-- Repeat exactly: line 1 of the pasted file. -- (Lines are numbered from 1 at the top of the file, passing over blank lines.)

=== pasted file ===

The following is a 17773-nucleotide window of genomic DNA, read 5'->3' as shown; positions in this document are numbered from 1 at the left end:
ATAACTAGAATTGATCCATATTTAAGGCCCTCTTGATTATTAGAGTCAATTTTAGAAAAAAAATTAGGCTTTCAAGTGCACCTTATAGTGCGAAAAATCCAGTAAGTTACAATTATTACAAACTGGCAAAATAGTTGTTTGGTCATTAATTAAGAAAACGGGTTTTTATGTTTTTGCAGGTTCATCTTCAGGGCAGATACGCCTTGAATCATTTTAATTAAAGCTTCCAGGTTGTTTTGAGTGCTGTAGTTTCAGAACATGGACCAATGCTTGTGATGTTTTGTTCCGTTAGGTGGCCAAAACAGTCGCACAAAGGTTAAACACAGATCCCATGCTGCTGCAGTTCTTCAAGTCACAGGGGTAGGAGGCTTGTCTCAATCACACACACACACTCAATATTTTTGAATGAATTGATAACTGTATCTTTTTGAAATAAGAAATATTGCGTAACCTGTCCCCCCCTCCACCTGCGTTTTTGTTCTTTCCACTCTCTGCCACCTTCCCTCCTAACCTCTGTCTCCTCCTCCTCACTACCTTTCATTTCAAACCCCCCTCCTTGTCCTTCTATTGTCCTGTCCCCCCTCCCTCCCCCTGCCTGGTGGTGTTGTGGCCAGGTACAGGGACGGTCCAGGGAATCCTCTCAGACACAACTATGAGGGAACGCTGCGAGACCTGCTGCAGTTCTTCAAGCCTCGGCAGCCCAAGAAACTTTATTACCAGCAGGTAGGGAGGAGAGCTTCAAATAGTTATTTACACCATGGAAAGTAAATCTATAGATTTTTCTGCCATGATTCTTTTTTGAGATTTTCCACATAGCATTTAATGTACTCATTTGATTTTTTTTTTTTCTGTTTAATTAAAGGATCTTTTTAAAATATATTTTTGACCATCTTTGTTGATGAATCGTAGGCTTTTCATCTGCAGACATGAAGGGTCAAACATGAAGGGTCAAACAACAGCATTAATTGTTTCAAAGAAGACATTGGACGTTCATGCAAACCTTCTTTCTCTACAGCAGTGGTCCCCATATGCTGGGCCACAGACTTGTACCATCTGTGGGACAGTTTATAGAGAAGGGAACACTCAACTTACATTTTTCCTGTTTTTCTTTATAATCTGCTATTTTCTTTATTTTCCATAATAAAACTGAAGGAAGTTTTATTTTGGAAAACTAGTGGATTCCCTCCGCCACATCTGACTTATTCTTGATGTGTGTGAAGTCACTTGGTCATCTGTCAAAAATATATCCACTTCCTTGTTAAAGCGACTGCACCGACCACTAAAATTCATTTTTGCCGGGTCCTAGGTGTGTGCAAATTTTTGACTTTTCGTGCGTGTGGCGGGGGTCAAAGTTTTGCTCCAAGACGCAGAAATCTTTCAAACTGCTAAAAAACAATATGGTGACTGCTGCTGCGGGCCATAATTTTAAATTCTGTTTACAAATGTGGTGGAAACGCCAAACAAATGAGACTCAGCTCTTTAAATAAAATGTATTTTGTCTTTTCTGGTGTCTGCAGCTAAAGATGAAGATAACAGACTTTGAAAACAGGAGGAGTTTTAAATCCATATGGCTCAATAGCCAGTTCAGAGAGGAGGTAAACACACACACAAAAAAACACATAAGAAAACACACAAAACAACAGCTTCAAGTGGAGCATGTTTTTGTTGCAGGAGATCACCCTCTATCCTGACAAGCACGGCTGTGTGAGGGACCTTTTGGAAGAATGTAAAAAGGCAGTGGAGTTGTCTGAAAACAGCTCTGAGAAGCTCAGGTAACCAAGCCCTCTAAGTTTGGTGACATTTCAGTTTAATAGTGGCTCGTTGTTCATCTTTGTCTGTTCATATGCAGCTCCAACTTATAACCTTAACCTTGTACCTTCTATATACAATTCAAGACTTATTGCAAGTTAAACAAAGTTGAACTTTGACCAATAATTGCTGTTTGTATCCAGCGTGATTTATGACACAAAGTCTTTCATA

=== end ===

The following is a 17773-nucleotide window of genomic DNA, read 5'->3' as shown; positions in this document are numbered from 1 at the left end: